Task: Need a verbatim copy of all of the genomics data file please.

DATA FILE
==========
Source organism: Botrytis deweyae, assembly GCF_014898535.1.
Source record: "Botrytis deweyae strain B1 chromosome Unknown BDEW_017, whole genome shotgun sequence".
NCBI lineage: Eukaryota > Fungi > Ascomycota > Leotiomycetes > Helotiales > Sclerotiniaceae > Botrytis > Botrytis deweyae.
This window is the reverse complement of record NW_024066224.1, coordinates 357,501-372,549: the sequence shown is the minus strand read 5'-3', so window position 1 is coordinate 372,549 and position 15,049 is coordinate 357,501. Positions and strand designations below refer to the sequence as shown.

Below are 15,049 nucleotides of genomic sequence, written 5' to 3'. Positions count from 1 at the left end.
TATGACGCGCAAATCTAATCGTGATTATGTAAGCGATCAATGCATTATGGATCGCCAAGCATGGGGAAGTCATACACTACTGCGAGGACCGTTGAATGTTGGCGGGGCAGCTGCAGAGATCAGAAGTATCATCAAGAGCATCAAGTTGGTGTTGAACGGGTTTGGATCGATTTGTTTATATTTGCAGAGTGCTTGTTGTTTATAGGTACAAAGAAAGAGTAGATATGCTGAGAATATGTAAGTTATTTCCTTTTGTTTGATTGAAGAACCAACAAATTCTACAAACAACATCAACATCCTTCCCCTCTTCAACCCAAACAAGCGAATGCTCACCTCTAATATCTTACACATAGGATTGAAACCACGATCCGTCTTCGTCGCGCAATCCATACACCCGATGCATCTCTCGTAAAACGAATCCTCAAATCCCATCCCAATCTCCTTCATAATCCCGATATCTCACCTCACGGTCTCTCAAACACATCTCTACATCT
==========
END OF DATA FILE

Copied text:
Source organism: Botrytis deweyae, assembly GCF_014898535.1.
Source record: "Botrytis deweyae strain B1 chromosome Unknown BDEW_017, whole genome shotgun sequence".
NCBI lineage: Eukaryota > Fungi > Ascomycota > Leotiomycetes > Helotiales > Sclerotiniaceae > Botrytis > Botrytis deweyae.
This window is the reverse complement of record NW_024066224.1, coordinates 357,501-372,549: the sequence shown is the minus strand read 5'-3', so window position 1 is coordinate 372,549 and position 15,049 is coordinate 357,501. Positions and strand designations below refer to the sequence as shown.

Below are 15,049 nucleotides of genomic sequence, written 5' to 3'. Positions count from 1 at the left end.
TATGACGCGCAAATCTAATCGTGATTATGTAAGCGATCAATGCATTATGGATCGCCAAGCATGGGGAAGTCATACACTACTGCGAGGACCGTTGAATGTTGGCGGGGCAGCTGCAGAGATCAGAAGTATCATCAAGAGCATCAAGTTGGTGTTGAACGGGTTTGGATCGATTTGTTTATATTTGCAGAGTGCTTGTTGTTTATAGGTACAAAGAAAGAGTAGATATGCTGAGAATATGTAAGTTATTTCCTTTTGTTTGATTGAAGAACCAACAAATTCTACAAACAACATCAACATCCTTCCCCTCTTCAACCCAAACAAGCGAATGCTCACCTCTAATATCTTACACATAGGATTGAAACCACGATCCGTCTTCGTCGCGCAATCCATACACCCGATGCATCTCTCGTAAAACGAATCCTCAAATCCCATCCCAATCTCCTTCATAATCCCGATATCTCACCTCACGGTCTCTCAAACACATCTCTACATCT